2. Roles need to be broader and more creatively defined. Nonprofits are typically flat organizations with limited opportunities for “moving up the ladder,” which means people need to develop new skills within their existing roles instead of through a promotion. Lateral moves, committees and special projects are just a few ways workers can stretch themselves and be exposed to new learning environments.
3. More leaders should be developed from within. A large percentage of leadership positions within nonprofits are reported to be filled by outside candidates, which indicates organizations have large skill gaps that prevent existing staff members from becoming managers or managers from becoming directors. Cultivate existing talent by providing development opportunities such as coaching, which will groom employees for higher-level positions. Coaching is a very effective way to unleash future leaders’ hidden or underdeveloped potential and equip them with the skills needed to successfully manage both people and operations. It also can facilitate changes that generate gains in performance, enhance relationships and increase overall leadership effectiveness.
4. Succession plans need to be created and openly discussed. The tenure of managers and directors at nonprofits is typically quite long, much longer than their business counterparts’ stay. As such, directors tend to avoid discussions about succession planning and what to do when they (or other key employees) leave the organization. Address this issue head-on and put the pieces in place to ensure as smooth of a transition as possible when key employees leave. Identify who will replace various leaders, evaluate those individuals’ skills and map out a plan for developing the competencies (leadership, management and technical) that will be required for these employees to successfully assume roles of greater responsibility.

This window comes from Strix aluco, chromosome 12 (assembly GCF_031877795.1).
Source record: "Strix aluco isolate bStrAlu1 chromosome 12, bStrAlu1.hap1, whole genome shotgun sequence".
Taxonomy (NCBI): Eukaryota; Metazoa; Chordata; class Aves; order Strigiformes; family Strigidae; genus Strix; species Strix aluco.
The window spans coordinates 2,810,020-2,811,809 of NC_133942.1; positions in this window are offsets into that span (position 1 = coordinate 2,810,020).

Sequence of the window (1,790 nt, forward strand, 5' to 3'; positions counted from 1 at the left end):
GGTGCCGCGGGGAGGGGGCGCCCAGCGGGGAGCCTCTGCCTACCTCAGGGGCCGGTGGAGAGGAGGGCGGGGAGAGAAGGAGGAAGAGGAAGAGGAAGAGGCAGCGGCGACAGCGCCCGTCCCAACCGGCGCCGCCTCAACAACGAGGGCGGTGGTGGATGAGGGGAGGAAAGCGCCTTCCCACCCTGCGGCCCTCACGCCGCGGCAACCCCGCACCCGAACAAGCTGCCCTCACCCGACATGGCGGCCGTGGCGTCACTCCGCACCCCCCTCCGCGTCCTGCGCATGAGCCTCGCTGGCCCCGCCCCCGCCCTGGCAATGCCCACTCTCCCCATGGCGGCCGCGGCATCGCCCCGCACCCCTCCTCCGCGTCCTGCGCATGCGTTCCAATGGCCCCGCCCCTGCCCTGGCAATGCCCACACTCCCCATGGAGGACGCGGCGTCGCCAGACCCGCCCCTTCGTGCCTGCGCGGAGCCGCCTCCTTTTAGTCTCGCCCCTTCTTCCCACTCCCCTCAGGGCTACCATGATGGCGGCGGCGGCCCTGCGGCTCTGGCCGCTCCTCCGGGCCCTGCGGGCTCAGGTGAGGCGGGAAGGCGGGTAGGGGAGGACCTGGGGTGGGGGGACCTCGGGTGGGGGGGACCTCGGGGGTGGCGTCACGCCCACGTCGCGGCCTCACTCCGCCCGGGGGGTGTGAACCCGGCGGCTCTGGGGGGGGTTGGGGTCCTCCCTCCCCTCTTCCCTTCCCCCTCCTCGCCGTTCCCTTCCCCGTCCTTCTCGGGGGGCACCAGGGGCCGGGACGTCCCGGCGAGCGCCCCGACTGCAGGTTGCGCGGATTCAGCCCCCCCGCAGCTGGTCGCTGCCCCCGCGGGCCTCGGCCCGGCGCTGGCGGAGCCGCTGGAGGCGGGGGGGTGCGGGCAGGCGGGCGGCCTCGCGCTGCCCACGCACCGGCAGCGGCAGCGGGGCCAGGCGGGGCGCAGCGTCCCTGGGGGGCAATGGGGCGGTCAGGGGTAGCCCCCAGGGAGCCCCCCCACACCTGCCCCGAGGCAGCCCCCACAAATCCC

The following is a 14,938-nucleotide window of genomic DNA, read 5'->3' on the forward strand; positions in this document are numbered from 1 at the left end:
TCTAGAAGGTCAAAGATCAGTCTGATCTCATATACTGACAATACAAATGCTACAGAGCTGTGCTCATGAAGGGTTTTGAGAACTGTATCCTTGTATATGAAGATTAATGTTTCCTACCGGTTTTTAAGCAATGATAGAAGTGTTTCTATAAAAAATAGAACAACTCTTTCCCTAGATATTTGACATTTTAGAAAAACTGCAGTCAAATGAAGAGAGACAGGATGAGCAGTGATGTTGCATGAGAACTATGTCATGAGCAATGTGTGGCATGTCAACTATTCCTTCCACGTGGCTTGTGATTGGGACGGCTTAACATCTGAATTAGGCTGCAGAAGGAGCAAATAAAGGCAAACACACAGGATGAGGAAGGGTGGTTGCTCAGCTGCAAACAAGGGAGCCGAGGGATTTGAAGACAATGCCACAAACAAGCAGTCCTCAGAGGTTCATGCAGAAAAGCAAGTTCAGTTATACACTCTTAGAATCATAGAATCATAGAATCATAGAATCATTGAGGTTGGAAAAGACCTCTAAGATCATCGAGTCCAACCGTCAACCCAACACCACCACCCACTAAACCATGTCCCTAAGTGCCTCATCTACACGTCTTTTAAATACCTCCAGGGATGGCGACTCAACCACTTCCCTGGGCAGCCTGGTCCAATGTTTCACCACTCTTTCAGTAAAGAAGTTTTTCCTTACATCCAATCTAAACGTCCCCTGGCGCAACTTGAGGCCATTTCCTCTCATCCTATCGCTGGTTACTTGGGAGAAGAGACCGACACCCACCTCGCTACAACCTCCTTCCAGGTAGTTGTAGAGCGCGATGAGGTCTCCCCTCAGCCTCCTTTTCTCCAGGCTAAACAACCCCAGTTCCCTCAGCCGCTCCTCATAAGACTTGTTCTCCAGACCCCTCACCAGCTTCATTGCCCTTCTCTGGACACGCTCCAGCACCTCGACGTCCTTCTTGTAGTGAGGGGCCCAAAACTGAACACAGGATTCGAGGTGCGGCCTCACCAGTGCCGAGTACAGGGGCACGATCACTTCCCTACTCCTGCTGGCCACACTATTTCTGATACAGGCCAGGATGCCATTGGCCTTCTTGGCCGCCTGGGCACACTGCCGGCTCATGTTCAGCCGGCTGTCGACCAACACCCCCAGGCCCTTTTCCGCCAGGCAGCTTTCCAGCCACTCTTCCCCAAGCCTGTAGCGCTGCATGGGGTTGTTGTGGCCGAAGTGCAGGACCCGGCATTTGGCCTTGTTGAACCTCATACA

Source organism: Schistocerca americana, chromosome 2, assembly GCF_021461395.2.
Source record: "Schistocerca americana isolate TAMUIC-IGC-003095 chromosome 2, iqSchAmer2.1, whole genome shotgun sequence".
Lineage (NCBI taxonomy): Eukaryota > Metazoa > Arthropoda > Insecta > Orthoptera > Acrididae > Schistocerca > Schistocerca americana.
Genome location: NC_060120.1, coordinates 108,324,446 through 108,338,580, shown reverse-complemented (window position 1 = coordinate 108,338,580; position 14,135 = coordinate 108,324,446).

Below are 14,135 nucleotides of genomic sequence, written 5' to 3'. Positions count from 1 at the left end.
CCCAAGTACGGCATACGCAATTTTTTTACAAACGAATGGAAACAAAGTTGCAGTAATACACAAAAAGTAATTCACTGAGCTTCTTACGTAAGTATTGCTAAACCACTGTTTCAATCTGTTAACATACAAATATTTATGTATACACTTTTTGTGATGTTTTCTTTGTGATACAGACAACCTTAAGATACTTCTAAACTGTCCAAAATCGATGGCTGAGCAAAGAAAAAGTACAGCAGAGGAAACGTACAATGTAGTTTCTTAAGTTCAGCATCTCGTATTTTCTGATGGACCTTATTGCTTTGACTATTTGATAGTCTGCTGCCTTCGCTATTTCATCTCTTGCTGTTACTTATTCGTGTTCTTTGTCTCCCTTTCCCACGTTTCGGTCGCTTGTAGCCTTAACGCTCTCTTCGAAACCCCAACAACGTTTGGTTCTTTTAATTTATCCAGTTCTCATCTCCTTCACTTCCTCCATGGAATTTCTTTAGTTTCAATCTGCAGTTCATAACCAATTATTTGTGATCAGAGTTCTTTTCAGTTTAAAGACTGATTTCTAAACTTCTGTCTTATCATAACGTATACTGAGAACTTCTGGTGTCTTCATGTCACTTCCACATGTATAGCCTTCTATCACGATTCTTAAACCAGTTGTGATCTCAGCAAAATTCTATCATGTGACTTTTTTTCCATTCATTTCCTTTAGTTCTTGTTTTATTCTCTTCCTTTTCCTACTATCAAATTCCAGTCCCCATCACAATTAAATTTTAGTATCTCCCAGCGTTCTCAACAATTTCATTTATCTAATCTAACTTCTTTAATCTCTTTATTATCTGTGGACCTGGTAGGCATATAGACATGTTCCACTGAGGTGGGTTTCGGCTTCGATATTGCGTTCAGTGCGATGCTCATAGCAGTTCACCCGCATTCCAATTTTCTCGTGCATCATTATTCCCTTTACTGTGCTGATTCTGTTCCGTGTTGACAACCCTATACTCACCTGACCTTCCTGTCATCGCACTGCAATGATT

5. Employees’ long tenures might require a fresh, external outlook on operations. Many nonprofit workers remain with their organizations for a long time. Thus, they can get very accustomed to operating in the same ways, even if they are no longer effective or efficient. Bringing in outside perspectives on how to do things better, smarter and faster can inject new life into the organization and help employees apply best practices to improve the effectiveness of processes, procedures and systems.
6. Passion for the cause can maximize learning effectiveness. The passion workers feel for a nonprofit’s cause often is fueled by seeing the impact their contributions are having on the recipients of their organization’s services, which is something for-profit organizations’ employees do not typically experience. As such, nonprofit workers tend to approach learning opportunities with a more optimistic attitude and a greater willingness to apply what they learn to improve their job performance, which can lead to a high return on investment.
Learning opportunities pop up all the time. The question is, does an organization and its employees recognize such opportunities when they happen? Nonprofits that support learning recognize it as an ongoing process, not an event.
With such an approach, nonprofits can continue to meet the challenges of growth and change occurring in their sector.